2.     Cockroaches Dislike Smooth, Tiled Floors.

Another thing that makes the unfortunate pest situation even worse is smooth, polished, and tiled floors. Most insect and pest love being domesticated in homes with smooth surfaces, but roaches are not one of them.

Out of the thousands of roaches species out there, only a handful of them are household pests. However, there are times when wild roaches accidentally find their way to a household setting and cannot get out, resulting in them being trapped inside.

Cockroaches usually have a hard time crawling on top of a smooth marble surface. Most of the time, they slide and topple over and land on their back. Things quickly turn to a life and death situation as unlike in the wild, where they can easily grab something and get up, there is nothing to grab here.

3.     When A Cockroach Dies Of Old Age

Because of the long legs, roaches have a balanced gravitational pull. When young and fit, they manage to stay upright pretty well. However, it becomes a different story as they start to age; their round-like back is systematically pulled towards the ground.

Due to weakening muscles (because of old age), old roaches find it extremely difficult to get back up once they topple over, particularly on smooth floors.

Related reading: Diseases Caused By Cockroaches


Why Do Cockroaches Move When Dead

It’s hard to believe that the cockroach’s brain does not coordinate everything on its body. Instead, the legs have their own nerve system that controls them. That’s why even if you cut the roach’s head, it will still move about and try to get up.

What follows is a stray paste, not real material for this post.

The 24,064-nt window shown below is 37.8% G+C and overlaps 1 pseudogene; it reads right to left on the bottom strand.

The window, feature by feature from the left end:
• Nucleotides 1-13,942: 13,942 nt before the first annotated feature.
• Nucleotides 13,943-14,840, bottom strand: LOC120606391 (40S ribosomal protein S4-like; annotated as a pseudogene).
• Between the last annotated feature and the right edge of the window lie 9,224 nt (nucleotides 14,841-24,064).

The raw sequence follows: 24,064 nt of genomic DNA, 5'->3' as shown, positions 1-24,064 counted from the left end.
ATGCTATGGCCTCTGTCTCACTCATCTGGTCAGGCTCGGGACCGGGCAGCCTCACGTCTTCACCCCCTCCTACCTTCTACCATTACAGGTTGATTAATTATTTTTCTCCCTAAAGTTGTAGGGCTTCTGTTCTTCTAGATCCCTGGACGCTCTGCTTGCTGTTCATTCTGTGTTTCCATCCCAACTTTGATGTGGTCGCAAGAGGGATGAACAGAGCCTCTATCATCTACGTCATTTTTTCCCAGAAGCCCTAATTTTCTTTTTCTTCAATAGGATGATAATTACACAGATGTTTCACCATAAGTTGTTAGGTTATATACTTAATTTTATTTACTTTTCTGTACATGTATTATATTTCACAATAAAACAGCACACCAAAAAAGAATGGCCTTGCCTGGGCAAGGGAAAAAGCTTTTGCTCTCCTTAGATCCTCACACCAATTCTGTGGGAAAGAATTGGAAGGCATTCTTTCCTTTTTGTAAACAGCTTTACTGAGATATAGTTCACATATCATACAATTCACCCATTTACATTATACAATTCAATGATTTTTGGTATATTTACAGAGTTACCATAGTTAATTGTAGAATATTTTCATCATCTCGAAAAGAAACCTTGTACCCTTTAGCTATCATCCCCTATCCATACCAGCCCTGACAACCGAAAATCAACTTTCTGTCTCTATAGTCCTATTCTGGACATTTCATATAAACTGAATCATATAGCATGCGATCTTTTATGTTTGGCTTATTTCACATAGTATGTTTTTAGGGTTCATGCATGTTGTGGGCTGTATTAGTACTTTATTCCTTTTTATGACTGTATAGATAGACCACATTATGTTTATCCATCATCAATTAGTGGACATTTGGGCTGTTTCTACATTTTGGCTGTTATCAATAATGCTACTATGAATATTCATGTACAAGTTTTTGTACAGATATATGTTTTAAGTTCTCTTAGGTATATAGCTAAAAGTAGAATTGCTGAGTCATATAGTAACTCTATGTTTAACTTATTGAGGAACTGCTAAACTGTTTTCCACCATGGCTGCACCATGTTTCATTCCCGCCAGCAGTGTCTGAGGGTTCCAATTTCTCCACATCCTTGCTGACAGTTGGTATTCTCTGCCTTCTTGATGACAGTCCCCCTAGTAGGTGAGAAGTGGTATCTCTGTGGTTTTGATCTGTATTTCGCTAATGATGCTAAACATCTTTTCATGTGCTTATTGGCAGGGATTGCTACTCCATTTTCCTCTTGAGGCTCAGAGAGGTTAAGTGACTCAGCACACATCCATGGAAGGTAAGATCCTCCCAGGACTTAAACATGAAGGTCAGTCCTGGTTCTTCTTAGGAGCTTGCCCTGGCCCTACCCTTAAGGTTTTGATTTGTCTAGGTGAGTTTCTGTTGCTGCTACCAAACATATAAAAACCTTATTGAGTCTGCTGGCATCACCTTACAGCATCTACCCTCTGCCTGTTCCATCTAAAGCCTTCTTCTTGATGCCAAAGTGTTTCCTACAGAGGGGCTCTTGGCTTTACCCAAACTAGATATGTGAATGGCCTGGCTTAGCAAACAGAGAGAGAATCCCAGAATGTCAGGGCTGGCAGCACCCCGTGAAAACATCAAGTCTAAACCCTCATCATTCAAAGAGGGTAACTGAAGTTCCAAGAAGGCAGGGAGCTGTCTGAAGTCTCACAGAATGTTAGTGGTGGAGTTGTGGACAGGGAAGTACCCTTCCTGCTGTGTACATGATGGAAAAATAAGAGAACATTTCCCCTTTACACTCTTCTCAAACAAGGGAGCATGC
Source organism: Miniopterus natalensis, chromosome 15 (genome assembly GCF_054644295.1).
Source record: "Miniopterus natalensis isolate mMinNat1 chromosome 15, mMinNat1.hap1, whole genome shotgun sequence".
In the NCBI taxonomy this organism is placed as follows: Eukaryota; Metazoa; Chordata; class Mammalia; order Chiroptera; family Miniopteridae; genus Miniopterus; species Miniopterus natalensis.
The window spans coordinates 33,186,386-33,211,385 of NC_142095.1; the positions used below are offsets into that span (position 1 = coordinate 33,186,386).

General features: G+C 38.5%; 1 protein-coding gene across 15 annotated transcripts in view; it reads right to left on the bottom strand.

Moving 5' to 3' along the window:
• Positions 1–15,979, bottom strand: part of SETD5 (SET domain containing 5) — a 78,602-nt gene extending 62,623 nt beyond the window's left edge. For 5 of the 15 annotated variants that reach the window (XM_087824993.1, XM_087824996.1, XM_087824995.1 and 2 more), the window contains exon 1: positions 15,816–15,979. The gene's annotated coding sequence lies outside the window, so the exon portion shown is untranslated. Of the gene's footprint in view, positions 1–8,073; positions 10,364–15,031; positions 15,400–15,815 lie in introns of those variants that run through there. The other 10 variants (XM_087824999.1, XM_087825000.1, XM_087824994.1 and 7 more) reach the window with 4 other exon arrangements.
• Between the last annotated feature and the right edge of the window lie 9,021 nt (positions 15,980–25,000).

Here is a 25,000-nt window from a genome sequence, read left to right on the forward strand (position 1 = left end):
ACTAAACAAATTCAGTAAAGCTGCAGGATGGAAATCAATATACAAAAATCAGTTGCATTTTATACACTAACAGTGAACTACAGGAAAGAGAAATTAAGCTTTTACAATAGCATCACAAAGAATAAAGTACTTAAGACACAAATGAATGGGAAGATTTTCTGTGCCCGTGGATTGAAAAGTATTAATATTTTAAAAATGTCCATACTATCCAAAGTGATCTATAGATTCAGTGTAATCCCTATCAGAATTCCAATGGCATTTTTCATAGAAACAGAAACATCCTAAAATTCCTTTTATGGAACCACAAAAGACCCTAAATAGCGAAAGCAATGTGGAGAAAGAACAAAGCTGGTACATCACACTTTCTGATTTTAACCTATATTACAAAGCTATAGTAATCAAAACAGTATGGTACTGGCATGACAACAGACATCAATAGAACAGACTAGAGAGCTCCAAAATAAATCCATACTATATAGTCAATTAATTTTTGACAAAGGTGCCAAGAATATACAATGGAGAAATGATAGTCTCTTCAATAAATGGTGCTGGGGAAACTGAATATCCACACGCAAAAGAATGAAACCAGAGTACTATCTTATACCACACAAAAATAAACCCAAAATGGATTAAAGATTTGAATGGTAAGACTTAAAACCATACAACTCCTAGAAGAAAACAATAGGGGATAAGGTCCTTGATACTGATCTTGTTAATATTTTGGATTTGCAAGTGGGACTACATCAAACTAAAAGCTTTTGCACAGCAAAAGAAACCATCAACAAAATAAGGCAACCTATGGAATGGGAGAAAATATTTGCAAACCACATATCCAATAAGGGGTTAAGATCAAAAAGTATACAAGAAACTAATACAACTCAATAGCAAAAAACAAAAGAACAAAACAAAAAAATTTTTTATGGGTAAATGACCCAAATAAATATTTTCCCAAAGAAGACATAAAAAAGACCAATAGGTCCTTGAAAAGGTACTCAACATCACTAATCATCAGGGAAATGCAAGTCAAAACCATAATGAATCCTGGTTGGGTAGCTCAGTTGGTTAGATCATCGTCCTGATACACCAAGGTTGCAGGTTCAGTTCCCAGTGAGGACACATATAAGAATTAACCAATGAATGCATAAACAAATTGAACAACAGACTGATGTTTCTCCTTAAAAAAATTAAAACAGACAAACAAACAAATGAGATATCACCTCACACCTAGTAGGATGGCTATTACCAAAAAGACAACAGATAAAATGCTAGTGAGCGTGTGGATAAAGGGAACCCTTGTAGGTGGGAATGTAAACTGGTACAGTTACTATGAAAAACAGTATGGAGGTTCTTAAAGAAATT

This roach will eventually die but not because it’s headless, but because of thirst and hunger as it does not have a mouth to feed. Incredible isn’t it!

Why Do Cockroaches Play Dead?

When you come across a roach that is lying on its back very still and not moving at all, be sure not to take your eyes away from it. Most likely, the cockroack is playing dead. This is a clever way to deceive predators into thinking that the cockroach is dead.

Most roaches will do this on purpose as a survival strategy. However, there are occasions where the cockroach’s body takes over and does this as a defensive mechanism(state of tonic immobility). It mostly happens when sprayed with insecticides. It can stay dead for up to a week in this state, trying to fight the poison it inhaled.

How Long Can Roaches Stay On Their Backs Before They Die?

This will depend on what caused the cockroach to fall on their back in the first place. If it flipped because of inhaling an insecticide, how long it will stay on its back depends on the spray inhaled intensity and quantity. If it slipped and overturned on a polished surface, it might take a few hours or days, depending on the roach’s strength.

Related reading: What are Cockroaches Afraid of?


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Even though most roaches in a homestead setting die lying on their back, it’s not always like that for all roaches. It usually depends on what killed them. In the wild, cockroaches most likely end up as a snack for different predators or die naturally due to old age.

Related reading: Research